Mixing, self-assembly and chemical fixation of these precursor molecules (Scheme 1) in a single tube will result in N2 combinations. The benefit of the SABLC principle is not only in the relatively small number of starting molecules, but also in the fact that the ligand complexes can be derived from a diverse range of molecules which do not have to be read through by DNA polymerases during the decoding process. Therefore the platform can be designed to allow ligands such as peptides, carbohydrates and small molecules to be incorporated. Like in a classic SELEX selection step the target molecule can be immobilized on a magnetic bead and incubated with the library. Unbound library members are washed away and the remaining bound SABLCs are eluted under stringent conditions. Their embedded identifier sequence is then decoded by first amplifying the DNA scaffold by PCR followed by Next Generation Sequencing (NGS).

image file: c7ob02119d-s1.tif
Scheme 1 CuAAC mediated ligation between 3′-propargyl dmC and 5′-azide T across the dimerization region 2 at the end of the SABA DNA hairpin to form biocompatible triazole (ct) linkage, followed by PCR amplification of the ligated construct (see Fig. 1).

After decoding the SABLC ligands and spacers, optional replacement of the scaffold can be carried out by synthesising analogues that include a short DNA hairpin loop, oligo dT or non-nucleosidic linkers to generate much smaller bivalent ligand molecules, e.g. for therapeutic applications (Fig. 1b). As DNA is simple to modify, visualization tags such as fluorophores or other labels can be readily attached. The SABL complex is then ready to be used in various applications including immuno-PCR.21

Prerequisites for a universal DNA scaffold are; (i) sufficient structural stability to maintain a fixed distance between the two attached ligands and (ii) the ability to denature during PCR to allow amplification and subsequent sequencing. A DNA hairpin of about 20 base pairs fits these criteria perfectly.

A short sequence, specific for each ligand is needed in each strand to code for the ligands and their corresponding separation. We reasoned that 7 nucleobases, which can code for 47 = 16[thin space (1/6-em)]384 ligand/spacer combinations, should be suitable. The scaffolding hairpin must also include a contiguous DNA sequence in each arm to function as a primer-binding site for PCR amplification and sequencing of the identifier codes for the ligands and spacers. Finally the scaffold should not be difficult or expensive to synthesize. Our chosen structure is shown in Fig. 1a. The target-binding regions of a SABL complex are a combination of two identical or different ligands. The distance between them is determined by the double-helical DNA scaffold and the two identical or different spacer molecules that are situated between the ligands and the dimerization region. This partially double stranded DNA complex, which is already quite stable under physiological conditions, is further stabilized by chemical ligation. This ensures that there is no possibility of cross-exchange between DNA strands during the subsequent selection step, so that the embedded information on the specific combination of ligands and their distance relative to each other is not lost during the target-binding, handling and decoding steps. To allow enzymatic DNA amplification for decoding, the two arms need to be covalently linked by means of a biocompatible linker so that a DNA polymerase can read through the two linked DNA strands during PCR. This is achieved via a Cu(I)-catalysed CuAAC reaction between an alkyne moiety at the 3′-terminus of each member of the first library (linked to a dmC residue for synthetic ease) and a 5′-azide group on each member of the second library (Scheme 1).22,23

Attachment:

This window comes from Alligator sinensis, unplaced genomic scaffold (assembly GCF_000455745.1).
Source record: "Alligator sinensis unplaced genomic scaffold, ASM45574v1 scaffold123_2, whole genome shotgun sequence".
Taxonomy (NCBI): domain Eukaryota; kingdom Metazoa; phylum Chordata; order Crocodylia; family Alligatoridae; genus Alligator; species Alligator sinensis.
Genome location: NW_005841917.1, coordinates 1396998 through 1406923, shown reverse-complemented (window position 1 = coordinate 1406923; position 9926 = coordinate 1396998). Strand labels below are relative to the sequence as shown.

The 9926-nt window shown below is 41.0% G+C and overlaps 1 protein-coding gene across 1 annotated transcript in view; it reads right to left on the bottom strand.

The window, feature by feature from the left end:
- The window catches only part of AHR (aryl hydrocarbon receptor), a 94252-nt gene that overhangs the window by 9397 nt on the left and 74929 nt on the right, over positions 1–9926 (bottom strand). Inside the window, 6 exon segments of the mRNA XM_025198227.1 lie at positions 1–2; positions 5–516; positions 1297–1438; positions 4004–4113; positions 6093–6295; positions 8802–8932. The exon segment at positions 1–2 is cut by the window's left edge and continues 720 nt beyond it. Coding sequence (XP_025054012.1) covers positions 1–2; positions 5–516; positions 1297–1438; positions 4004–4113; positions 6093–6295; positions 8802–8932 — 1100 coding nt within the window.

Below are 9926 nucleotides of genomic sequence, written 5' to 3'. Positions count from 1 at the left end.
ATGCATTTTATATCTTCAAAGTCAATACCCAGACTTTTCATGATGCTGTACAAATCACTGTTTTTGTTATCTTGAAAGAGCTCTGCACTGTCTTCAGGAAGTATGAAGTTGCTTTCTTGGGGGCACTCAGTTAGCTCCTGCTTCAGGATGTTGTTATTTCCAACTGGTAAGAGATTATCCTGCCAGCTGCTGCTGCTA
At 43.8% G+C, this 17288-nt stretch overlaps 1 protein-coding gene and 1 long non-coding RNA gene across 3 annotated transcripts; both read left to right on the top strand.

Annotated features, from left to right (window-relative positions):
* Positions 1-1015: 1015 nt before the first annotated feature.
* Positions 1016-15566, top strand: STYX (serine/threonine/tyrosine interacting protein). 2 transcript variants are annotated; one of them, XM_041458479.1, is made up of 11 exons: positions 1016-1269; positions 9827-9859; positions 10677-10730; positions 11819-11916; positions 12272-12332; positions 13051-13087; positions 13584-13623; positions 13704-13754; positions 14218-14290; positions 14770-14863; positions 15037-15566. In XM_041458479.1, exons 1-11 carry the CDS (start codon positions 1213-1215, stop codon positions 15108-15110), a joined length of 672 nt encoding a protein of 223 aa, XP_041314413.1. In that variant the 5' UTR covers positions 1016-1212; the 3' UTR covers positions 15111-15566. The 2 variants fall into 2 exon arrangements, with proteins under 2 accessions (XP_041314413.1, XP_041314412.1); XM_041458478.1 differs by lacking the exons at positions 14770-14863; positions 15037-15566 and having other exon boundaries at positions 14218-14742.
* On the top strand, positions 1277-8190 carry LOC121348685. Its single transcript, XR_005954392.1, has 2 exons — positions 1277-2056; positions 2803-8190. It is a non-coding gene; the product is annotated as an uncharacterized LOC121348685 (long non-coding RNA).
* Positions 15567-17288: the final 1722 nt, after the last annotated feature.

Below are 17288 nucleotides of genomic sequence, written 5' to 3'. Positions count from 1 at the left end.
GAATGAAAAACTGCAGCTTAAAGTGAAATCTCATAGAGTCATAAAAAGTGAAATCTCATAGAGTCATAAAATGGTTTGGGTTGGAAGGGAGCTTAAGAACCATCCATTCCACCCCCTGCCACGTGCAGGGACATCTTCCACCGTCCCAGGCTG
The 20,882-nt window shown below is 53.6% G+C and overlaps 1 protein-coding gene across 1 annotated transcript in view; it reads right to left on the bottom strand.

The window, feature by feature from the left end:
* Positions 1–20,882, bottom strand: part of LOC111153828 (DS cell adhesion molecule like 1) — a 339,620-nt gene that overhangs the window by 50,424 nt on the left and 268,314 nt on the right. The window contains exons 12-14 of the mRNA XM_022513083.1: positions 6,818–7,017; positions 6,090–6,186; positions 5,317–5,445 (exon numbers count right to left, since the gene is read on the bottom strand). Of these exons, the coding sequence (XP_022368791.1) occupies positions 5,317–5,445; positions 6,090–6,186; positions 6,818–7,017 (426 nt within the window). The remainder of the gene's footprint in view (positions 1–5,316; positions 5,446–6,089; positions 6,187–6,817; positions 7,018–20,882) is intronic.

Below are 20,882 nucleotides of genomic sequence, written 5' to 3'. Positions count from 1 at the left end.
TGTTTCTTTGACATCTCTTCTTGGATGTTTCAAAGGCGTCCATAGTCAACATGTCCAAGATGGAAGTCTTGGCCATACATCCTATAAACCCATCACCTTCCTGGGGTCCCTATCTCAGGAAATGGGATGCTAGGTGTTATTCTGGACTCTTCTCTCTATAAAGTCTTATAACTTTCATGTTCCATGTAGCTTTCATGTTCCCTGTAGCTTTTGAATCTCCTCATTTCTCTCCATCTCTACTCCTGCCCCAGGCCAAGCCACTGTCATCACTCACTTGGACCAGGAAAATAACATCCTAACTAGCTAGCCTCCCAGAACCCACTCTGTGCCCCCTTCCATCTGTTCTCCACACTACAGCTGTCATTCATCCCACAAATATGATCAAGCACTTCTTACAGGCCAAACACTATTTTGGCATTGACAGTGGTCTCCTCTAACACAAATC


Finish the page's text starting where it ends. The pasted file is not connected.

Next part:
As a first example we used specific nucleic acid aptamers as ligands, which are inhibitors of the blood coagulation factor thrombin. An initial test library was generated from a combination of 8 sequences; comprising ligands derived from aptamers TBA27 and G15D24,25 and mutated versions (Table 1). These motifs, which are known to bind to different exosites on thrombin, were either directly attached to the DNA scaffold or linked via a simple T6 or T12 spacer. Individual complementary oligonucleotide pairs were combined and clicked after hybridization to yield self-assembled bivalent aptamers (Table 1). Larger libraries could be made by a simultaneous chemical ligation of all pre-hybridized ligand combinations. These complexes were analysed and purified by polyacrylamide gel electrophoresis (PAGE). DNA sequencing was then performed to prove the sequence fidelity. The triazole linker did not lead to any nucleotide misincorporations, deletions or insertions (ESI Fig. S7).